Bramwell's Lunch Beat: Breaking Down Nina Olson Report

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IRS lagging badly on customer service, report says
Many national media outlets wrote articles on the annual report from National Taxpayer Advocate Nina Olson, which was released on January 9. The taxpayer advocate runs an independent office within the IRS and submits a report each year to Congress.

We’ll start with this one from the USA Today on problems with IRS customer service. According to the report, only 61 percent of the more than 100 million customer service phone calls made to the IRS last year were answered.

The report also noted the agency has not done a good job in recent years dealing with walk-in customers at local offices and responding on a timely basis to letters. Olson cited an 8 percent cut in IRS funding and staffing since 2010 as the cause, the article stated.

“Tax preparation and filing assistance is now, for the most part, privatized,” the report said. “That is, for a taxpayer to comply with his or her requirement to file a tax return, the taxpayer must pay for assistance, pay for software, and pay for advice.”

Clear Bitcoin tax rules needed, taxpayer advocate says
Richard Rubin and Carter Dougherty of Bloombergwrote about Olson wanting the IRS to give taxpayers clear guidance on how it should handle transactions involving digital currencies, including Bitcoin.

Olson listed digital currency as one of the twenty-five most serious issues encountered by taxpayers. Spending Bitcoins to purchase goods may trigger capital gains and losses or ordinary income and losses, which have different tax rates, the article stated.

“According to Olson’s report, a big distinction for the IRS to make is whether Bitcoin is property, in which case capital gains rules would apply with a top basic rate of 20 percent,” Rubin and Dougherty wrote. “If it’s treated like a ‘nonfunctional currency,’ ordinary income tax rates would apply with a top rate of 39.6 percent.”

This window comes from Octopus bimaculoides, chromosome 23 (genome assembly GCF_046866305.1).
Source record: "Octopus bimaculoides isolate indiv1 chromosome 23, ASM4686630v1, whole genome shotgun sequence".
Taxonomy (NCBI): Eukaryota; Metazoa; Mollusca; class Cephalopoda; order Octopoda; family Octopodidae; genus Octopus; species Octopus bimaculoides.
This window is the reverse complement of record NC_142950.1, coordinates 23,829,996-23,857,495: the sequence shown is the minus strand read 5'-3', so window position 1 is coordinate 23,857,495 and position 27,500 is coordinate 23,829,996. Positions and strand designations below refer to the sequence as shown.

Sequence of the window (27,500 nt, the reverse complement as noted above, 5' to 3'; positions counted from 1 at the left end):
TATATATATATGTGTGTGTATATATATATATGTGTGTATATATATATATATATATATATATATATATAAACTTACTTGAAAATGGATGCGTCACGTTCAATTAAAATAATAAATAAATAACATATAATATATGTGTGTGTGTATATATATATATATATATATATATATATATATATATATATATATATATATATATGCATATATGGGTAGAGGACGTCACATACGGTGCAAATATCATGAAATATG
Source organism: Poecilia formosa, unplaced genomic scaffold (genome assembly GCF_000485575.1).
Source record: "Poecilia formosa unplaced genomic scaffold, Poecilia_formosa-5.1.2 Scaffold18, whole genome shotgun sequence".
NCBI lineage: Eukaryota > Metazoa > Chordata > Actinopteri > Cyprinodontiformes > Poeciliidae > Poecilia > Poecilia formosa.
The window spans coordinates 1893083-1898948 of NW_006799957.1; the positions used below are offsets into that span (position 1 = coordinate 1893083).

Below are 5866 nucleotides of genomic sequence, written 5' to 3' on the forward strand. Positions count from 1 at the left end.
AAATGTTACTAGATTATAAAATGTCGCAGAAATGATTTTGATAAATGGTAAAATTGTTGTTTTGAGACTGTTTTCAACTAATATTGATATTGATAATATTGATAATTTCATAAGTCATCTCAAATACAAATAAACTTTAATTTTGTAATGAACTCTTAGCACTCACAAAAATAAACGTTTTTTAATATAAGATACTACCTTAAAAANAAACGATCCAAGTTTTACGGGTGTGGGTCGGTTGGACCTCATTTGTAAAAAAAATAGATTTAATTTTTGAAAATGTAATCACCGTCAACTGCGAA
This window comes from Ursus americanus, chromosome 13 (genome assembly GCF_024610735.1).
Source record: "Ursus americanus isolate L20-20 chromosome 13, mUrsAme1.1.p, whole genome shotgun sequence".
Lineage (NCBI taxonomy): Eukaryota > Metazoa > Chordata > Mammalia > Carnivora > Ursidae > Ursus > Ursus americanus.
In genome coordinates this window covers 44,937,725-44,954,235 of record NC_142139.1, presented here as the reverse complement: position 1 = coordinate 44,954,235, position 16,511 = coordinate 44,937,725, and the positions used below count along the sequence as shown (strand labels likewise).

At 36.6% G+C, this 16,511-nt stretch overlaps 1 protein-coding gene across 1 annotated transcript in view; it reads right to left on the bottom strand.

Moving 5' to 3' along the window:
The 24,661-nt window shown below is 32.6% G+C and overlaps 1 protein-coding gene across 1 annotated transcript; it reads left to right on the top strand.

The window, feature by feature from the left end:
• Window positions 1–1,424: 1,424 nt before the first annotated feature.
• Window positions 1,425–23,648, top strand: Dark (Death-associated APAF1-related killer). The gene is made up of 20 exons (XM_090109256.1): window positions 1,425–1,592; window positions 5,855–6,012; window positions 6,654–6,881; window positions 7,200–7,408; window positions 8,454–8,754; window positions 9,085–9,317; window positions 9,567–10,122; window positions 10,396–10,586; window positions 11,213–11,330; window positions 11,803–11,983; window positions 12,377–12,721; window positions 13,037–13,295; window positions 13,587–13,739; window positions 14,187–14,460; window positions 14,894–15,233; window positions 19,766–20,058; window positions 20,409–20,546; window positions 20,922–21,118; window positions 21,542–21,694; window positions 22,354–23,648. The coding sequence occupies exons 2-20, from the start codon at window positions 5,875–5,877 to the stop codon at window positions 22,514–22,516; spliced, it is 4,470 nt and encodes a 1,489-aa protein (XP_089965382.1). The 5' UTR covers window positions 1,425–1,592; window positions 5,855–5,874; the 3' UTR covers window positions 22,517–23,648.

IRS top cop says the agency is too hard on offshore tax dodgers
In a article, Lynnley Browning wrote: “The Congressionally appointed watchdog, Nina E. Olson, unleashed a fresh critique Thursday of the IRS's amnesty programs for Americans with undeclared offshore bank accounts. The unmistakable message from Olson, also known as the national taxpayer advocate: Many Americans get screwed over financially by entering the programs.”

The IRS Offshore Voluntary Disclosure Program, comprised of three initiatives since 2009, including one ongoing, is intended to lure tax cheats out of the woodwork and discourage wealthy Americans from hiding assets overseas, the article stated.

For the 2009 initiative, the report found that the average taxpayer ended up paying penalties nearly four times, or 386 percent, of the basic tax owed. Additionally, Olson found that the bottom 10 percent of those who entered the 2009 program, as measured by an average account balance of $44,885, got hit with penalties equal to nearly six times the amount of tax owed, according to the article.